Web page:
The success of Kickstarter has proven the crowd-funding model for everything from iPod docks to indie music albums. Likewise, charities have long understood the benefit of hitting major events to solicit donations. But is there a crowdfunding model that doesn't rely on cash?
The Love Hope Strength Foundation is the rare cause that shows up at a massive gathering and, rather than simply asking for money, provides a practical way for attendees to pitch in on the spot. When 200,000-plus music fans descend on Chicago for this weekend’s Lollapalooza, LHS hopes they’ll take a moment between acts to join in a life-saving project: By getting their cheek swabbed, they can sign up for the DKMS national bone marrow donor registry, and potentially save a life.
Over the past four years, Love Hope Strength has taken cotton swabs to countless festivals, concerts, and sporting events nationwide, adding 25,000 new bone marrow donors to the current DKMS database. From that pool of LHS registrants, they’ve already found nearly 300 matches. The initial plan in attending live music events was the usual money- and/or awareness-raising model, but according to executive director Shannon Foley, they soon realized one major problem: “The money people had in their pocket, they wanted to use it for a t-shirt or a beer, and rightfully so,” she says. “And when we spoke to someone about building a cancer center in a third world country, nine times out of ten we heard the exact same thing: ‘It’s great that you’re doing something for people in Africa, but what are you doing for my mom? Or my brother? Or for me?’”
Long story short, as Foley puts it, one day she got a phone call from a nine year old boy. “Little Patrick was going through cancer treatment for leukemia, and although he didn’t need a bone marrow transplant, a lot of his friends did,” she says. “And they were having trouble finding matches, because there just weren’t enough people in the bone marrow registry. So Patrick decided that when he was between his chemo treatments, he was going to ride around with his grandparents and find bone marrow donors. His goal was to locate 2007 new donors in 2007. He surpassed his goal, and located about 6000 bone marrow donors, and he called me up and said, ‘Will you vote for me as the CNN Hero of the Year?’” Foley did that, and then did one better: She invited Patrick and his grandparents to join the LHS team at a crawfish boil and music festival in Alabama, where they sat in a booth and swabbed cheeks for two days. “The whole idea was literally born that day,” Foley says. “We looked around and said, ‘We could do this at every single concert we’re invited to.’”
As an added bonus, donors who match with a needy cancer patient these days don’t necessarily face a painful pelvic marrow extraction. The rise of peripheral stem-cell blood transplants means the process is only slightly more labor-intensive than giving blood. “People are starting to finally overcome the stigma that this is a horribly invasive procedure and you only do it when a family member or friend is in need of a transplant,” reports Foley. “This is something mainstream that everyone should do, and what we’ve seen is an absolute switch, people coming up to the booth and saying, ‘Oh my gosh, I’ve been looking for an opportunity to do this, thank you so much for being here.’” They’re likely bringing around 1,000 swabs to Lollapalooza, and if they run out, Foley says, it will mark their most successful drive yet.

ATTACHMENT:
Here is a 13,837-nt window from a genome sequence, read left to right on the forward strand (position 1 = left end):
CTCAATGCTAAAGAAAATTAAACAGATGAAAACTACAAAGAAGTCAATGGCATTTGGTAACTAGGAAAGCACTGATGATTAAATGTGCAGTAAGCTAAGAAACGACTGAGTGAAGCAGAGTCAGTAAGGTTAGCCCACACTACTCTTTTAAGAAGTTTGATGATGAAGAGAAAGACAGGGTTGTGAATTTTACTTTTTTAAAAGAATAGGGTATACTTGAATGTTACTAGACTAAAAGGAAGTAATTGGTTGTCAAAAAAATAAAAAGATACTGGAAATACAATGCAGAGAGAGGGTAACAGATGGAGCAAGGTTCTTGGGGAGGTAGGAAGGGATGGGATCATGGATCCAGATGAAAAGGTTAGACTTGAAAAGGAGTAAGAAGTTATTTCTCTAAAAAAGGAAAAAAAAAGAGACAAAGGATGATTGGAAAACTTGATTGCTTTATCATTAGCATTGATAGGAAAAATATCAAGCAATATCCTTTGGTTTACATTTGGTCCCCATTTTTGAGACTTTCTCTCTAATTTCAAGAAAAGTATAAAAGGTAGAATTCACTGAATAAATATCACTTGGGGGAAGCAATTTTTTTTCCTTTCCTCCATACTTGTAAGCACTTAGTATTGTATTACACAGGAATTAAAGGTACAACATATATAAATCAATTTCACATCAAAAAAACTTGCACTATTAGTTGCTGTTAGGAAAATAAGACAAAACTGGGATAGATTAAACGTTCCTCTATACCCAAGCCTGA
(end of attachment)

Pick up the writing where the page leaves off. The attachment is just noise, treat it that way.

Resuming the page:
Love Hope Strength calls itself the world’s leading rock n’ roll cancer foundation; launched in 2007 by Mike Peters of The Alarm and insurance CEO James Chippendale (both leukemia survivors), it began by hosting music-based fundraisers and mountaineering adventures in extreme locations around the globe, from Mount Everest to Machu Picchu. Thanks to the generosity in time and spirit of artists like Jason Mraz, Brett Dennen, and G. Love, these LHS “Rocks” events have raised enough money to provide Nepal with its first mammography machine and build the first dedicated children’s cancer center in Tanzania, among other projects.
They’re currently helping expand saliva-based bone marrow donor registration into the U.K., and prepping for another Everest climb in November, during which they hope to raise enough money to send two more doctors to Tanzania. “We don’t hand checks over to countries,” Foley says. “We can build a cancer center, but if we don’t have the manpower to run it properly, then it’s all for naught. We have to be committed to the long-term picture of what we’re doing. Our mission has expanded, but it all comes back to one very simple statement: We save lives, one concert at a time.”
Can’t make a music festival or concert this summer? You can still register to be a donor via the Love Hope Strength website, and DKMS will mail cheek swabs directly to your house. This reporter did it last week, and it took less than five minutes. Learn more about the process at this website.